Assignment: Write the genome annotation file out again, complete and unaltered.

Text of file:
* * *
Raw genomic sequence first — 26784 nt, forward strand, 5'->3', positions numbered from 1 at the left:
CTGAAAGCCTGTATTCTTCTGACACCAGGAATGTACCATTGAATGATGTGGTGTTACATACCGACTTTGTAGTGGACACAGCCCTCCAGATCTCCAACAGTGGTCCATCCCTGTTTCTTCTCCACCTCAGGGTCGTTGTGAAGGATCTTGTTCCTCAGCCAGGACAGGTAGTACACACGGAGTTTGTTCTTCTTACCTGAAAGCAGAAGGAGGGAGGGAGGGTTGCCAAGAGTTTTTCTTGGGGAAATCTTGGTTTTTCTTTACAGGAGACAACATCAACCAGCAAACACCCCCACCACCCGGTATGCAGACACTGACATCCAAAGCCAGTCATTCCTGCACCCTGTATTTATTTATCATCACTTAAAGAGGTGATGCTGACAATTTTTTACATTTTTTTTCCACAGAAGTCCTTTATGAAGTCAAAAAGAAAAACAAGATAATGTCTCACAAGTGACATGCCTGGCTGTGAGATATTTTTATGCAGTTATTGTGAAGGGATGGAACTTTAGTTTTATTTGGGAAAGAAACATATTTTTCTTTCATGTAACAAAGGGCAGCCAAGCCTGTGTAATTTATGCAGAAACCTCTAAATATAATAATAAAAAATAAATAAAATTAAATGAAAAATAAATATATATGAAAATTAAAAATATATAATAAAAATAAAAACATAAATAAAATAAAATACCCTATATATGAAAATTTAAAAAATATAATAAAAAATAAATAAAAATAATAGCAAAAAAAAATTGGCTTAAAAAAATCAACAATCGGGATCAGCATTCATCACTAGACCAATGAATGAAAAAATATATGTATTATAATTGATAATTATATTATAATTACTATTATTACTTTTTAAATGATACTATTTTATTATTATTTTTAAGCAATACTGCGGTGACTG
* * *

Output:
Raw genomic sequence first — 26784 nt, forward strand, 5'->3', positions numbered from 1 at the left:
CTGAAAGCCTGTATTCTTCTGACACCAGGAATGTACCATTGAATGATGTGGTGTTACATACCGACTTTGTAGTGGACACAGCCCTCCAGATCTCCAACAGTGGTCCATCCCTGTTTCTTCTCCACCTCAGGGTCGTTGTGAAGGATCTTGTTCCTCAGCCAGGACAGGTAGTACACACGGAGTTTGTTCTTCTTACCTGAAAGCAGAAGGAGGGAGGGAGGGTTGCCAAGAGTTTTTCTTGGGGAAATCTTGGTTTTTCTTTACAGGAGACAACATCAACCAGCAAACACCCCCACCACCCGGTATGCAGACACTGACATCCAAAGCCAGTCATTCCTGCACCCTGTATTTATTTATCATCACTTAAAGAGGTGATGCTGACAATTTTTTACATTTTTTTTCCACAGAAGTCCTTTATGAAGTCAAAAAGAAAAACAAGATAATGTCTCACAAGTGACATGCCTGGCTGTGAGATATTTTTATGCAGTTATTGTGAAGGGATGGAACTTTAGTTTTATTTGGGAAAGAAACATATTTTTCTTTCATGTAACAAAGGGCAGCCAAGCCTGTGTAATTTATGCAGAAACCTCTAAATATAATAATAAAAAATAAATAAAATTAAATGAAAAATAAATATATATGAAAATTAAAAATATATAATAAAAATAAAAACATAAATAAAATAAAATACCCTATATATGAAAATTTAAAAAATATAATAAAAAATAAATAAAAATAATAGCAAAAAAAAATTGGCTTAAAAAAATCAACAATCGGGATCAGCATTCATCACTAGACCAATGAATGAAAAAATATATGTATTATAATTGATAATTATATTATAATTACTATTATTACTTTTTAAATGATACTATTTTATTATTATTTTTAAGCAATACTGCGGTGACTG